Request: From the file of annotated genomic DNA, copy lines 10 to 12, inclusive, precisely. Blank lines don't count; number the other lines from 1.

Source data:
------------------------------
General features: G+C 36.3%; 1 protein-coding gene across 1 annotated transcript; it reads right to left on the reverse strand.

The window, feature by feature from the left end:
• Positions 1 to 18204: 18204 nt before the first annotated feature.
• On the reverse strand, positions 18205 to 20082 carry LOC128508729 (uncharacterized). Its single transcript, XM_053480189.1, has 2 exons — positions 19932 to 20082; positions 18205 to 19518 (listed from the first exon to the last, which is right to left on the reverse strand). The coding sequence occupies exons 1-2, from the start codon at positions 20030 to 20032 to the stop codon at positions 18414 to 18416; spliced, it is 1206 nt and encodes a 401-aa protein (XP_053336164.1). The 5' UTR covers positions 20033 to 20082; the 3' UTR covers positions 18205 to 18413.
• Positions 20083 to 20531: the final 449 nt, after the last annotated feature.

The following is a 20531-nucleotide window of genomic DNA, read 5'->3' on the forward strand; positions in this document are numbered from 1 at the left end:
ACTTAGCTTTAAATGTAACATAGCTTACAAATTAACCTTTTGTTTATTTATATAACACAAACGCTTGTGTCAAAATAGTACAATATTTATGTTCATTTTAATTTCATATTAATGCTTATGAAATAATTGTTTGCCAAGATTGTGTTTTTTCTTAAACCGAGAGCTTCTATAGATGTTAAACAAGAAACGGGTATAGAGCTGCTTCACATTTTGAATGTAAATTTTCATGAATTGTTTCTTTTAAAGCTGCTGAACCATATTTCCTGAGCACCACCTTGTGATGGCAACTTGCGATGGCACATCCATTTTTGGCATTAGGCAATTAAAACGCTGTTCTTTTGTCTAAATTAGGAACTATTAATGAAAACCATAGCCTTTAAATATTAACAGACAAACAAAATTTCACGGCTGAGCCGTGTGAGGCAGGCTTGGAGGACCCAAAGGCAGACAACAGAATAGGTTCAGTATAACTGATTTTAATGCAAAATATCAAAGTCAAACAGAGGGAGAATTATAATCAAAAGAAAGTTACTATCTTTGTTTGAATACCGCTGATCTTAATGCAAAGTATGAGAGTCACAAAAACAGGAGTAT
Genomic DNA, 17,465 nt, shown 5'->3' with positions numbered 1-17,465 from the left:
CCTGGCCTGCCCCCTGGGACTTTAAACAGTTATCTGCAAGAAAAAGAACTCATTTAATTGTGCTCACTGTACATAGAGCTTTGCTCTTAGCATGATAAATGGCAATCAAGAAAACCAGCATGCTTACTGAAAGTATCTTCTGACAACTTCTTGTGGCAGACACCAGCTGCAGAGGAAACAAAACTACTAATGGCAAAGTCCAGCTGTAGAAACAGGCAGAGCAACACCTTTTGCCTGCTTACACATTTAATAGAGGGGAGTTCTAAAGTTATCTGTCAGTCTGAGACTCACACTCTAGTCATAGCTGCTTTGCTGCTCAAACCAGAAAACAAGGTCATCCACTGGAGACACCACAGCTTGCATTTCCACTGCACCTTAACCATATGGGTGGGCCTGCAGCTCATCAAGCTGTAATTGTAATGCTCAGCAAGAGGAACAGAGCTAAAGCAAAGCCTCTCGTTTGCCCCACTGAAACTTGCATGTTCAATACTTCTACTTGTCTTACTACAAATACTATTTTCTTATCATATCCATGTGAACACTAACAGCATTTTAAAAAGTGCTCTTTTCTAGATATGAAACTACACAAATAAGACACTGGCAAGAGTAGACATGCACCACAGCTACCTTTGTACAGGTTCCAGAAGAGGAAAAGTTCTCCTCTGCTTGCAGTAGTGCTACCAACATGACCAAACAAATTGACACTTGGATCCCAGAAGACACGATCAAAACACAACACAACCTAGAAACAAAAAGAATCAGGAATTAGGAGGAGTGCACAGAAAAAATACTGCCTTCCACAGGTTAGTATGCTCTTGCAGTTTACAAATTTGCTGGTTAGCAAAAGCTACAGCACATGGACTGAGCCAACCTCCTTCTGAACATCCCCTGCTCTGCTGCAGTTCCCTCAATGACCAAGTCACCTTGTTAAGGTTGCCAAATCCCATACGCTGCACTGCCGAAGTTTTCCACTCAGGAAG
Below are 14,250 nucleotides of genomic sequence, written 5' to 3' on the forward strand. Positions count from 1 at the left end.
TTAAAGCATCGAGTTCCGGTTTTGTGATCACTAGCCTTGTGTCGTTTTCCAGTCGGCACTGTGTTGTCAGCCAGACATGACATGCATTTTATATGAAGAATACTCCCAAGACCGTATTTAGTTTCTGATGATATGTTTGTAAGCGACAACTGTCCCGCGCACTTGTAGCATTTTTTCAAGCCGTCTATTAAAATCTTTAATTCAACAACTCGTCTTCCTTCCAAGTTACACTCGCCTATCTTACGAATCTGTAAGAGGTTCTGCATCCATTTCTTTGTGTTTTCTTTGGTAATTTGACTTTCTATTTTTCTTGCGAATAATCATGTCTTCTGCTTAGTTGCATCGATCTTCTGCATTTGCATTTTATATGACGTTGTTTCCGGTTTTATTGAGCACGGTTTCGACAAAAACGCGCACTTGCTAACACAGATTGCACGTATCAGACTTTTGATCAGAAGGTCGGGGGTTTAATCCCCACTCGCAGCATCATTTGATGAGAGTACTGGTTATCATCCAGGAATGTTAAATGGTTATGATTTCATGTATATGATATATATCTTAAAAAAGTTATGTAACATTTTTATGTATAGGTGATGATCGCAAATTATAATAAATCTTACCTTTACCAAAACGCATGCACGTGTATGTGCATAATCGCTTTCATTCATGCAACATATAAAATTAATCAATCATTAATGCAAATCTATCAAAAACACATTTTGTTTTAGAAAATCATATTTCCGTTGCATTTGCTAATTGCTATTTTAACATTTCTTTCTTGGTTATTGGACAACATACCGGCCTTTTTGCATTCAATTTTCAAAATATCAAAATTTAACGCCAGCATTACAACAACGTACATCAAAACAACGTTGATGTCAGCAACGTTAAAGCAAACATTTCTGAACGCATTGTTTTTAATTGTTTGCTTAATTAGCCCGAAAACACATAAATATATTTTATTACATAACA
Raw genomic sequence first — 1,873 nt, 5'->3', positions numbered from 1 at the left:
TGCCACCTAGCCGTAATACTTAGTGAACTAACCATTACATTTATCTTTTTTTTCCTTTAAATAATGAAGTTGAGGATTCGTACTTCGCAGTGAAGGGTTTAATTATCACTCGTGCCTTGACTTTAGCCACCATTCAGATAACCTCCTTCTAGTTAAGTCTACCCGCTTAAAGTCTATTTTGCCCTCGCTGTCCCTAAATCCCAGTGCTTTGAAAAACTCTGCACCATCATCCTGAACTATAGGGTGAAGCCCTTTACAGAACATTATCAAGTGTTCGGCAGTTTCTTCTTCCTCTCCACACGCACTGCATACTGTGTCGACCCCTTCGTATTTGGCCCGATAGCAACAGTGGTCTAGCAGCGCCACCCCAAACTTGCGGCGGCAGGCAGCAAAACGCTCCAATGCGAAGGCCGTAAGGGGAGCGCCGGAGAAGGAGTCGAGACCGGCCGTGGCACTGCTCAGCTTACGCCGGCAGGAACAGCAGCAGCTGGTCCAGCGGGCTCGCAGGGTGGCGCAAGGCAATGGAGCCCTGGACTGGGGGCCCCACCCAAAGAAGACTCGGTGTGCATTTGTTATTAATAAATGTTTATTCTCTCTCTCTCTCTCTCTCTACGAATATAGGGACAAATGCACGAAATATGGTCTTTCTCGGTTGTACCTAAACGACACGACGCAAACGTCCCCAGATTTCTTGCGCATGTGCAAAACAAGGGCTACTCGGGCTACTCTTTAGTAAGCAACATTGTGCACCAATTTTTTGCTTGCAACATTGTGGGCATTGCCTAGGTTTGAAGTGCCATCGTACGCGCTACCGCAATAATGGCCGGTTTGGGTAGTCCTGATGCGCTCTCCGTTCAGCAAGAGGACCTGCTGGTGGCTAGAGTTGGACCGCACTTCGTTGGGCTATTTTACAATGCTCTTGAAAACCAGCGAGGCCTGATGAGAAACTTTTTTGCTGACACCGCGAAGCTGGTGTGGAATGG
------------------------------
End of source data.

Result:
Below are 14,250 nucleotides of genomic sequence, written 5' to 3' on the forward strand. Positions count from 1 at the left end.
TTAAAGCATCGAGTTCCGGTTTTGTGATCACTAGCCTTGTGTCGTTTTCCAGTCGGCACTGTGTTGTCAGCCAGACATGACATGCATTTTATATGAAGAATACTCCCAAGACCGTATTTAGTTTCTGATGATATGTTTGTAAGCGACAACTGTCCCGCGCACTTGTAGCATTTTTTCAAGCCGTCTATTAAAATCTTTAATTCAACAACTCGTCTTCCTTCCAAGTTACACTCGCCTATCTTACGAATCTGTAAGAGGTTCTGCATCCATTTCTTTGTGTTTTCTTTGGTAATTTGACTTTCTATTTTTCTTGCGAATAATCATGTCTTCTGCTTAGTTGCATCGATCTTCTGCATTTGCATTTTATATGACGTTGTTTCCGGTTTTATTGAGCACGGTTTCGACAAAAACGCGCACTTGCTAACACAGATTGCACGTATCAGACTTTTGATCAGAAGGTCGGGGGTTTAATCCCCACTCGCAGCATCATTTGATGAGAGTACTGGTTATCATCCAGGAATGTTAAATGGTTATGATTTCATGTATATGATATATATCTTAAAAAAGTTATGTAACATTTTTATGTATAGGTGATGATCGCAAATTATAATAAATCTTACCTTTACCAAAACGCATGCACGTGTATGTGCATAATCGCTTTCATTCATGCAACATATAAAATTAATCAATCATTAATGCAAATCTATCAAAAACACATTTTGTTTTAGAAAATCATATTTCCGTTGCATTTGCTAATTGCTATTTTAACATTTCTTTCTTGGTTATTGGACAACATACCGGCCTTTTTGCATTCAATTTTCAAAATATCAAAATTTAACGCCAGCATTACAACAACGTACATCAAAACAACGTTGATGTCAGCAACGTTAAAGCAAACATTTCTGAACGCATTGTTTTTAATTGTTTGCTTAATTAGCCCGAAAACACATAAATATATTTTATTACATAACA
Raw genomic sequence first — 1,873 nt, 5'->3', positions numbered from 1 at the left: